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26: Nervous System Infections

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    Few diseases inspire the kind of fear that rabies does. The name is derived from the Latin word for “madness” or “fury,” most likely because animals infected with rabies may behave with uncharacteristic rage and aggression. And while the thought of being attacked by a rabid animal is terrifying enough, the disease itself is even more frightful. Once symptoms appear, the disease is almost always fatal, even when treated.

    Photo of a snarling dog.
    Figure \(\PageIndex{1}\): This dog is exhibiting the restlessness and aggression associated with rabies, a neurological disease that frequently affects mammals and can be transmitted to humans. (credit: modification of work by the Centers for Disease Control and Prevention)

    Rabies is an example of a neurological disease caused by an acellular pathogen. The rabies virus enters nervous tissue shortly after transmission and makes its way to the central nervous system, where its presence leads to changes in behavior and motor function. Well-known symptoms associated with rabid animals include foaming at the mouth, hydrophobia (fear of water), and unusually aggressive behavior. Rabies claims tens of thousands of human lives worldwide, mainly in Africa and Asia. Most human cases result from dog bites, although many mammal species can become infected and transmit the disease. Human infection rates are low in the United States and many other countries as a result of control measures in animal populations. However, rabies is not the only disease with serious or fatal neurological effects. In this chapter, we examine the important microbial diseases of the nervous system.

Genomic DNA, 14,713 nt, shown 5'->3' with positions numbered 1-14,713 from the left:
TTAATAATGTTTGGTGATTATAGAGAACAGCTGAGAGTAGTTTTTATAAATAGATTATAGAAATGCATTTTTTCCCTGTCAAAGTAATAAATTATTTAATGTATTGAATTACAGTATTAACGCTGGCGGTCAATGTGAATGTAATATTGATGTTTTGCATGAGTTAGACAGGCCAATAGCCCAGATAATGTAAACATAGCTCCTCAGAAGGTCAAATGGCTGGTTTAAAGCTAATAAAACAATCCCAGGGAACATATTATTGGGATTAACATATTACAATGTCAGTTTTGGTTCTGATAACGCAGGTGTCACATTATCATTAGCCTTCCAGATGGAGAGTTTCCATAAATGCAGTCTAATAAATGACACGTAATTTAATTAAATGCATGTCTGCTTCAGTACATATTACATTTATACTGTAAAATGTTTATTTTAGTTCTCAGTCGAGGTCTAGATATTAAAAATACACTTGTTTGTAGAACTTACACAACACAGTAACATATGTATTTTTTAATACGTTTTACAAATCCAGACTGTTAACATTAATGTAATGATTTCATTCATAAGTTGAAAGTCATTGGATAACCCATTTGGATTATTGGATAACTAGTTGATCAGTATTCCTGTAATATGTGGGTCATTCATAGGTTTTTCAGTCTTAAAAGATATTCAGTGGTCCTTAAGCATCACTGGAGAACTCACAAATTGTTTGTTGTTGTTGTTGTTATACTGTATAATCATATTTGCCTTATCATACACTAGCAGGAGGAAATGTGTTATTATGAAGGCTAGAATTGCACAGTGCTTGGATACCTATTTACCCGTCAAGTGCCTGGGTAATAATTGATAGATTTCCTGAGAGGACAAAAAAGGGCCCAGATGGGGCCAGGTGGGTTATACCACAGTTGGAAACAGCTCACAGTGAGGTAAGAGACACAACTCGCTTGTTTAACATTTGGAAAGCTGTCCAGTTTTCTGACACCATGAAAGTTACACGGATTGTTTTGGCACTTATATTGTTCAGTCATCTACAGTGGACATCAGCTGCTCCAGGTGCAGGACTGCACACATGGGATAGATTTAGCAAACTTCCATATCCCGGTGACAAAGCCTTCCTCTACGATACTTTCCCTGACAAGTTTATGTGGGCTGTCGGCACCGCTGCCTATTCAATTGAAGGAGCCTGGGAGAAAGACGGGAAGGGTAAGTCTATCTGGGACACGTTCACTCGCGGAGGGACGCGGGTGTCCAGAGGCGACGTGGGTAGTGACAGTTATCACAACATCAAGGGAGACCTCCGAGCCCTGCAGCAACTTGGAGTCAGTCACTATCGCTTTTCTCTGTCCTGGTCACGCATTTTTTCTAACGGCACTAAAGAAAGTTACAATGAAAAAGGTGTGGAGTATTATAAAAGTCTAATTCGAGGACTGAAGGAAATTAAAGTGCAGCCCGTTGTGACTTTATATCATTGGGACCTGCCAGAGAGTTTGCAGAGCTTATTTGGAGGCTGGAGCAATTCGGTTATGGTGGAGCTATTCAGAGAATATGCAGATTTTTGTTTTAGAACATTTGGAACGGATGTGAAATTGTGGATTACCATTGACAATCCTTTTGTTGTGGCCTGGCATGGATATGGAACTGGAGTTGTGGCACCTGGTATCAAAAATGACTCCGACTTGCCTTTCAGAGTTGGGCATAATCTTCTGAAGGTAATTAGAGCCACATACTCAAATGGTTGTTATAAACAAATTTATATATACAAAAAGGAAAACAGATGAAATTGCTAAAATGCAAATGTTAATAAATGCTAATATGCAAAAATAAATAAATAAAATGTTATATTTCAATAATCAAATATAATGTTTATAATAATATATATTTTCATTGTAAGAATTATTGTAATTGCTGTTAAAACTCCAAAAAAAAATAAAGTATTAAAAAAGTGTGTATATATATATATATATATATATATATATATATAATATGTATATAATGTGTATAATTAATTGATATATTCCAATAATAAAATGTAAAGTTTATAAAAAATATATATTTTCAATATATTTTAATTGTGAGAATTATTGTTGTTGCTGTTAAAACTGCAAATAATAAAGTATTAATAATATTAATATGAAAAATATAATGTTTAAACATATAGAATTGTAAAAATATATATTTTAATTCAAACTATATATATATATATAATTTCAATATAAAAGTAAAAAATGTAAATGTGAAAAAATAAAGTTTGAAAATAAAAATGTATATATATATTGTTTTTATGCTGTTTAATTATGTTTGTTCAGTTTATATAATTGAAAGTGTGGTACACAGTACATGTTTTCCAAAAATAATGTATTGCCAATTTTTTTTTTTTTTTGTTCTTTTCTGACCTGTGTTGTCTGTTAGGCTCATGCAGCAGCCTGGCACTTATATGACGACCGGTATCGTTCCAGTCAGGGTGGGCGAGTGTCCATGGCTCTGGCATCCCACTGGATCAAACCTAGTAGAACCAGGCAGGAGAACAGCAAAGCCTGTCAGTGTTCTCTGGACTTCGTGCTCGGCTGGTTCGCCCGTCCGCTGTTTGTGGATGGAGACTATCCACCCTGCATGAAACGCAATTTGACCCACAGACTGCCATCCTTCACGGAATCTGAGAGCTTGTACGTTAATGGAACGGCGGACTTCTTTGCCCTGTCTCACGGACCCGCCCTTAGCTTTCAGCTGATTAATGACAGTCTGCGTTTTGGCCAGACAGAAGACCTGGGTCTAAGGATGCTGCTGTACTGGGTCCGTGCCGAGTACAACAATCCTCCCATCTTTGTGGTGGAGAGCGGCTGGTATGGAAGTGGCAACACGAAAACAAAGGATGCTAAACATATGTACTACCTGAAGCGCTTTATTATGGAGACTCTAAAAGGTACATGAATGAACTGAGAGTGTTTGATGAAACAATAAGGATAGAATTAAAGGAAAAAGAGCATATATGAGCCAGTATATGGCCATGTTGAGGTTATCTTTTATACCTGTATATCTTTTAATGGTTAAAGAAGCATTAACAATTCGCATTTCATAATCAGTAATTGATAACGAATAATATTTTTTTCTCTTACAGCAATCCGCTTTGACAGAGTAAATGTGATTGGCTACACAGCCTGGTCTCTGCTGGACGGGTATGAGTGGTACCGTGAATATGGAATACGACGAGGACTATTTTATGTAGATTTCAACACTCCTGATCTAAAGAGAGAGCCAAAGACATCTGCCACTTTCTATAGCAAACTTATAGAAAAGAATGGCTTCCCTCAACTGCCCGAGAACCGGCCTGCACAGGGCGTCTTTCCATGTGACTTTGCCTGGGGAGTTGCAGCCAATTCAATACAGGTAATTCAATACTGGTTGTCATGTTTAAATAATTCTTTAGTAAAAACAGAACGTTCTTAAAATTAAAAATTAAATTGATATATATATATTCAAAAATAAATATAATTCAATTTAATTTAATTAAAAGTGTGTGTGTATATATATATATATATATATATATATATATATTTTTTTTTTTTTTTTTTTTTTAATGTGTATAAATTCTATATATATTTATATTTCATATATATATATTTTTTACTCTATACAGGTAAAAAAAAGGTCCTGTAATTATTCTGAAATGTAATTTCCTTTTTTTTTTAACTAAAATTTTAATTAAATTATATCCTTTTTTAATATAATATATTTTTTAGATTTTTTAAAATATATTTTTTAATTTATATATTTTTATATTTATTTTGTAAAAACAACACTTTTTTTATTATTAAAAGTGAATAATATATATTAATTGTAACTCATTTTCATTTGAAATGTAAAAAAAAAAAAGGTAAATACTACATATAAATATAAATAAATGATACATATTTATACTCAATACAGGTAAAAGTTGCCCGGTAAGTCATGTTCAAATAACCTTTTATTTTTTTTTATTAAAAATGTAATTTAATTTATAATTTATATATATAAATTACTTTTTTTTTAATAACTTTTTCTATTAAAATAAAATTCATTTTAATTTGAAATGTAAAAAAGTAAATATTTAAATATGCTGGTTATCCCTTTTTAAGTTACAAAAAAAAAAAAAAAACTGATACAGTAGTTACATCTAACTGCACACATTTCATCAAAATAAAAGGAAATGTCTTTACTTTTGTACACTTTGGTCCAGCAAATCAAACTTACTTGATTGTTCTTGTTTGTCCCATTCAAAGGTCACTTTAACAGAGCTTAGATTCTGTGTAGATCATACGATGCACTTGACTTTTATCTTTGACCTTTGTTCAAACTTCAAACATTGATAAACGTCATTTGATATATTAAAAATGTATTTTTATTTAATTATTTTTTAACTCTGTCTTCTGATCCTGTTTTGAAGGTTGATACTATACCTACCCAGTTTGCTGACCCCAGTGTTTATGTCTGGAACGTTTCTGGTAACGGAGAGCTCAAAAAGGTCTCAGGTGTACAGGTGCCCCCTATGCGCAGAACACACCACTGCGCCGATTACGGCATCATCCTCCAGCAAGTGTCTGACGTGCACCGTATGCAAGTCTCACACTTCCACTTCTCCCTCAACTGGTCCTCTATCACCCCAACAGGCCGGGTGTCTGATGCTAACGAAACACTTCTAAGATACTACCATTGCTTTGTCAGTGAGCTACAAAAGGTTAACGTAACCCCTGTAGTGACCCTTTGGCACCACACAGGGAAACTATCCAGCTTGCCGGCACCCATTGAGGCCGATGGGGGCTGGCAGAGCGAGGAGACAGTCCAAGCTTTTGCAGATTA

• 26.1: Anatomy of the Nervous System
      The human nervous system can be divided into two interacting subsystems: the peripheral nervous system (PNS) and the central nervous system (CNS). The CNS consists of the brain and spinal cord. The peripheral nervous system is an extensive network of nerves connecting the CNS to the muscles and sensory structures.
    • 26.2: Bacterial Diseases of the Nervous System
      Bacterial infections that affect the nervous system are serious and can be life-threatening. Fortunately, there are only a few bacterial species commonly associated with neurological infections.
    • 26.3: Acellular Pathogenic Diseases of the Nervous System
      A number of different viruses and subviral particles can cause diseases that affect the nervous system. Viral diseases tend to be more common than bacterial infections of the nervous system today. Fortunately, viral infections are generally milder than their bacterial counterparts and often spontaneously resolve. Some of the more important acellular pathogens of the nervous system are described in this section.
    • 26.4: Neuromycoses and Parasitic Diseases of the Nervous System
      Fungal infections of the nervous system, called neuromycoses, are rare in healthy individuals. However, neuromycoses can be devastating in immunocompromised or elderly patients. Several eukaryotic parasites are also capable of infecting the nervous system of human hosts. Although relatively uncommon, these infections can also be life-threatening in immunocompromised individuals. In this section, we will first discuss neuromycoses, followed by parasitic infections of the nervous system.
    • 26.E: Nervous System Infections (Exercises)

    Thumbnail: Sir Charles Bell’s portrait of a soldier dying of tetanus.

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